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Trajectory is that by 2025 will need to be D
By 2030 or 35 will need to be C
So if you're finding it not cost effective to get up to E flog it now before it gets worse...
DISCLAIMER just my personal opinion - for legal advice consult a qualified professional grown-up.
That was one proposal. The private members bill last year proposed going straight to C, but seems to have stalled.
Half of mine have gas and half are all-electric. I used to be in favour of gas as it's cheaper per kWh, but many landlords and agents have said "all electric is favourite if renting - you'll get less hassle", and my experience has proven them correct. With gas systems, there's a steady flow of reported faults over the last 5 years, e.g. water leaks, boiler faults (no hot water or heating), expensive replacement gas valves and diverter valves, and the annual gas safe test (only £60 but you have to arrange visits, keys etc.). Last year one boiler, not that old, had to be replaced ("it's the main control panel gone belly-up, can't get them now, you need a new boiler, £1500" ), whilst another really old back boiler is on its last legs...
The older electric systems soldier on. Over the years, I've had only the following:
1) wasted call-out to explain to new tenants that the heater won't work if the switch on the wall is off!
2) wasted call-out to explain to new tenants that a storage heater doesn't blow out instant heat but needs at least 24 hours to heat up!
3) thermal fuse failed in a storage heater (ageing) - repayment part cost about £15 inc, postage.
The cost to me was negligible, as, being an electrician, I did the call-outs myself.
I'm told by a retiring academic who has worked in energy schemes all his life, and who supports the Green Party that a large chunk of our electricity is now generated by wind and solar power. I don't know the percentage. (I suspect it's like the UK population: nobody knows the true figure, least of all the government; my guess is the true figure is at least 70 million.)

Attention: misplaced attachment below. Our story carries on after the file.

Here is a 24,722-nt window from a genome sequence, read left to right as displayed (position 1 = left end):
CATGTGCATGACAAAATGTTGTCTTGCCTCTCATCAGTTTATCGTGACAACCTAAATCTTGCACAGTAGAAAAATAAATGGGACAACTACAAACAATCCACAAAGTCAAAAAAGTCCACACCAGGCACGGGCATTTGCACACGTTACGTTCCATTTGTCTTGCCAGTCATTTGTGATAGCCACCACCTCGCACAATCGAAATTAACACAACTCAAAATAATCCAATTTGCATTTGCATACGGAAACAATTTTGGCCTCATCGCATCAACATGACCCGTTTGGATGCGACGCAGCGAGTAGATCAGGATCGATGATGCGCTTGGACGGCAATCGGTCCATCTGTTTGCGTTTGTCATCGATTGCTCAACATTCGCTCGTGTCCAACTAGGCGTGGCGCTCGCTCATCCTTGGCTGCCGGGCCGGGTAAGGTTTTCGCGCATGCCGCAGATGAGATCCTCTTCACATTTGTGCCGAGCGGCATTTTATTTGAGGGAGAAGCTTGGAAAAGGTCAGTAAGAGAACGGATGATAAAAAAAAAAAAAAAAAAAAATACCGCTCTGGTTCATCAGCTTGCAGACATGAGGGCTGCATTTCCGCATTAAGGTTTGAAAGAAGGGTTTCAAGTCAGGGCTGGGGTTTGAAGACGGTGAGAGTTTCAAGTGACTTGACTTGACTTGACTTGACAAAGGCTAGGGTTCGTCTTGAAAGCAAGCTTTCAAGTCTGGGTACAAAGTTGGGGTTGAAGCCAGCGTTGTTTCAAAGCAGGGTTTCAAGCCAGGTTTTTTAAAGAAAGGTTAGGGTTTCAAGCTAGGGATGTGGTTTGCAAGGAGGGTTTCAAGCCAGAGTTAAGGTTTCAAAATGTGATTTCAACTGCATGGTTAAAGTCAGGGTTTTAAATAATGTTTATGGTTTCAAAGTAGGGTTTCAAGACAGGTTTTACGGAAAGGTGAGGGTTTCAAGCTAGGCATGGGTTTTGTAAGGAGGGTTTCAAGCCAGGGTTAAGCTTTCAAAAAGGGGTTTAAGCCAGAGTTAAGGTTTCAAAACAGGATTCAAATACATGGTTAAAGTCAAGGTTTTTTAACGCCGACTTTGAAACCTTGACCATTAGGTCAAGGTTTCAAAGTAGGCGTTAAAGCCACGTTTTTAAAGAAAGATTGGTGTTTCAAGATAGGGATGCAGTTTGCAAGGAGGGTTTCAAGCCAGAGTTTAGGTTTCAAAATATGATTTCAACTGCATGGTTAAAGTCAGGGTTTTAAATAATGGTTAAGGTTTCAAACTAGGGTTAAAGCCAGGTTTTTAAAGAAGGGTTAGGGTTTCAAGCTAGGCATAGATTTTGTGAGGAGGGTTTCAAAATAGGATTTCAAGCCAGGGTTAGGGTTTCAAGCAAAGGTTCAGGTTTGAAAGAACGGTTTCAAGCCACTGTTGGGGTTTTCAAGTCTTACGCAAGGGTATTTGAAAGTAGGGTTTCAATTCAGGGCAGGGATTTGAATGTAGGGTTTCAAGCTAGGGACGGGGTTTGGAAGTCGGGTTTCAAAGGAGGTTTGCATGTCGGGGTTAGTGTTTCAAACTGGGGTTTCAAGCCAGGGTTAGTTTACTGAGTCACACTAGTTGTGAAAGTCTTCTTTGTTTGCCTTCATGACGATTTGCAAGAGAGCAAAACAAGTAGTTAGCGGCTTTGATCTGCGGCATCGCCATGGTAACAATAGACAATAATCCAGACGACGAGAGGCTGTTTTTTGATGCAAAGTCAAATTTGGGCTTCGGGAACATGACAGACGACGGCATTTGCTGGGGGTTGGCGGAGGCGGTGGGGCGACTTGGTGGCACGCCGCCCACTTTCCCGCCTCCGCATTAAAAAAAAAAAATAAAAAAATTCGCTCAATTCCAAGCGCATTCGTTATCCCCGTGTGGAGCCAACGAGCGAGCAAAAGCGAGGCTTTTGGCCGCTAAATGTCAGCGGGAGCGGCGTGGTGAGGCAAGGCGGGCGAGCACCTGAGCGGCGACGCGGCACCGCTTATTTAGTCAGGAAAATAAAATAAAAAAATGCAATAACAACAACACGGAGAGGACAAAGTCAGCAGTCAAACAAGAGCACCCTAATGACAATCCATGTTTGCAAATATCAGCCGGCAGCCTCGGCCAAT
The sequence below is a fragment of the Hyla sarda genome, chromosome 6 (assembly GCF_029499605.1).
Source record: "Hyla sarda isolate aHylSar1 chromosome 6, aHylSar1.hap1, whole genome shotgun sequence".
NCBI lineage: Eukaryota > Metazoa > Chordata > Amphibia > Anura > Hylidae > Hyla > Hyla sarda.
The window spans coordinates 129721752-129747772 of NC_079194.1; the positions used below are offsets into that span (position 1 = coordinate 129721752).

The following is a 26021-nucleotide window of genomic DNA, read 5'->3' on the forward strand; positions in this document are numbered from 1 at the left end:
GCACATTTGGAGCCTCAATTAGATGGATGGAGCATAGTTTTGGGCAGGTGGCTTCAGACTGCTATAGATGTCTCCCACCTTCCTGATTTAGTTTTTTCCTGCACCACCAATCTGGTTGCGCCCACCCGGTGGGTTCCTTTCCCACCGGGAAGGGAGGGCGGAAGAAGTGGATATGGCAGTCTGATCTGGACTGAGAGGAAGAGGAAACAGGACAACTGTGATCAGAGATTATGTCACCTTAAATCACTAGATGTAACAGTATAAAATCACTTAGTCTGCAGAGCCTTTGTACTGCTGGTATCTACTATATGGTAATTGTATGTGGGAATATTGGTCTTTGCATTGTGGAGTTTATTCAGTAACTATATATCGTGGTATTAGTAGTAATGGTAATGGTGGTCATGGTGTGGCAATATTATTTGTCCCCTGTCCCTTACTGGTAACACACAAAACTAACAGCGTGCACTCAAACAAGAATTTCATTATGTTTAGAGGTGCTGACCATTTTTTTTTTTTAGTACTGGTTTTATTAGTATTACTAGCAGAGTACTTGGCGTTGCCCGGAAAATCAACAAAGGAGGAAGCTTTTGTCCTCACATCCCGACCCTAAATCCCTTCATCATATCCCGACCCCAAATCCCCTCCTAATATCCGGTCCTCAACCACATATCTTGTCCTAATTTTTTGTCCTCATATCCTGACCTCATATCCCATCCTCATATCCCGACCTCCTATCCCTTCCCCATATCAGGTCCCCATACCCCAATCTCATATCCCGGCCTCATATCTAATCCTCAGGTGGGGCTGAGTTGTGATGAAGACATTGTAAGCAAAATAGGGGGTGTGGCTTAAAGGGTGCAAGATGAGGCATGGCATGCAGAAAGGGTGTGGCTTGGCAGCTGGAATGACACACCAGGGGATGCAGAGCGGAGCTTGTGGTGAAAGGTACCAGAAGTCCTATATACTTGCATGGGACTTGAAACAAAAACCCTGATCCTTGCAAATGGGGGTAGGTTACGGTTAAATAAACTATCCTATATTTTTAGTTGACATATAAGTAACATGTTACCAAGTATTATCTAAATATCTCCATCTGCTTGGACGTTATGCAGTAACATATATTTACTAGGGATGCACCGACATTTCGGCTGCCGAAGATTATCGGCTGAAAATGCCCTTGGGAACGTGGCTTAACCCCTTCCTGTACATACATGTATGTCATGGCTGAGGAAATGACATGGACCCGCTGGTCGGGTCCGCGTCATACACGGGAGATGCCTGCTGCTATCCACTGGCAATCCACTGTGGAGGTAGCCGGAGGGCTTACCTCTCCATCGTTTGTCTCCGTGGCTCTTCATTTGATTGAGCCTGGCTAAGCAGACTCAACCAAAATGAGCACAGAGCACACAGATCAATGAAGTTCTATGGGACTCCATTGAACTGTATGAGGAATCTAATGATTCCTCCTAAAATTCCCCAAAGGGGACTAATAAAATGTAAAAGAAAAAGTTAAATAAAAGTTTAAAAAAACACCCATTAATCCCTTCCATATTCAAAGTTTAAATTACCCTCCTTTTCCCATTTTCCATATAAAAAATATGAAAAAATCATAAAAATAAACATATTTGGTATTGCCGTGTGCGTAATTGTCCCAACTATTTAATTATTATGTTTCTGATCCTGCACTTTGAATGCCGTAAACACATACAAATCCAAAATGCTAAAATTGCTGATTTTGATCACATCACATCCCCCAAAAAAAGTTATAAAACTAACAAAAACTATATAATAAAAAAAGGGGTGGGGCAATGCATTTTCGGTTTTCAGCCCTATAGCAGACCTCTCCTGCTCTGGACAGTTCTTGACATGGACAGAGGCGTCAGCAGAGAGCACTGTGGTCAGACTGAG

Do you though experience higher tenant turnover in the places with electric storage heaters - versus GCH?
Good question. I had to make a list of which were which. The answer is I've not noticed any difference. The only problem with transiency was in one where there was a drugs/dealer/vandalism issue affecting the whole block, which thankfully disappeared 6 months ago when they finally evicted the criminal tenant; nothing to do with being all electric.
After a relatively stable fully occupied period, two tenants have handed in their notice, both long term ones with gas CH.
Thanks that is interesting - I guess heating type/cost is lower priority for tenants than eg location/property size/type.
Do you find with electric storage heating the tenants top up heating via electric convectors?
The all electric ones are the smaller ones, e.g. studio or 1 bed, so I guess cheaper rent is the main concern. I've only seen convectors used in extreme cold, or when the gas CH has failed again.
The more complicated something is, the more there is to go wrong. An electric heater is pretty dang simple, usually with no moving parts (although I just remembered, I had to clean and lubricate the bearings of a blower fan once). In contrast, a modern gas system is full of complicated electronics, moving bits and pieces etc.
OK so smaller units will logically be working tenants with no kids so empty all day and needing only a few hrs heating during the working week.
Jamie, Please apply the test "Would I like to live there?".
Please, us landlords need to raise the standard of our rental property. If it takes this law to force some landlords to do that I see it as a good law. Generally money spent improving the quality of housing as a good investment as it increases its market value. I encourage you to spend the money and upgrade all your properties to modern standards :o).
As the subject of electric heating versus gas heating has cropped up twice recently, here is a useful informative comparison (a few years out of date, but the principle still applies):
Good luck with your forthcoming project!
Electric is fine in very well insulated properties, more commonly found in modern flats. But where insulation levels are poorer the sheer amount of energy that needs to be pumped into a building to keep it warm favours gas.
So if you already have electric heating its a case of seeing if insulation can be improved sufficiently for the cost of installing gas heating to even costs out, an epc is really just interested in the cost of energy.
the gvernment shelved the propsed building sustainability codes, they would have been a great improvement on current energy efficiency standards and made electric heating far more viable.
In the future there may be scope for district heating schemes using “waste” heat from generating and incineration. Use of gas will slowly tail away but very slowly.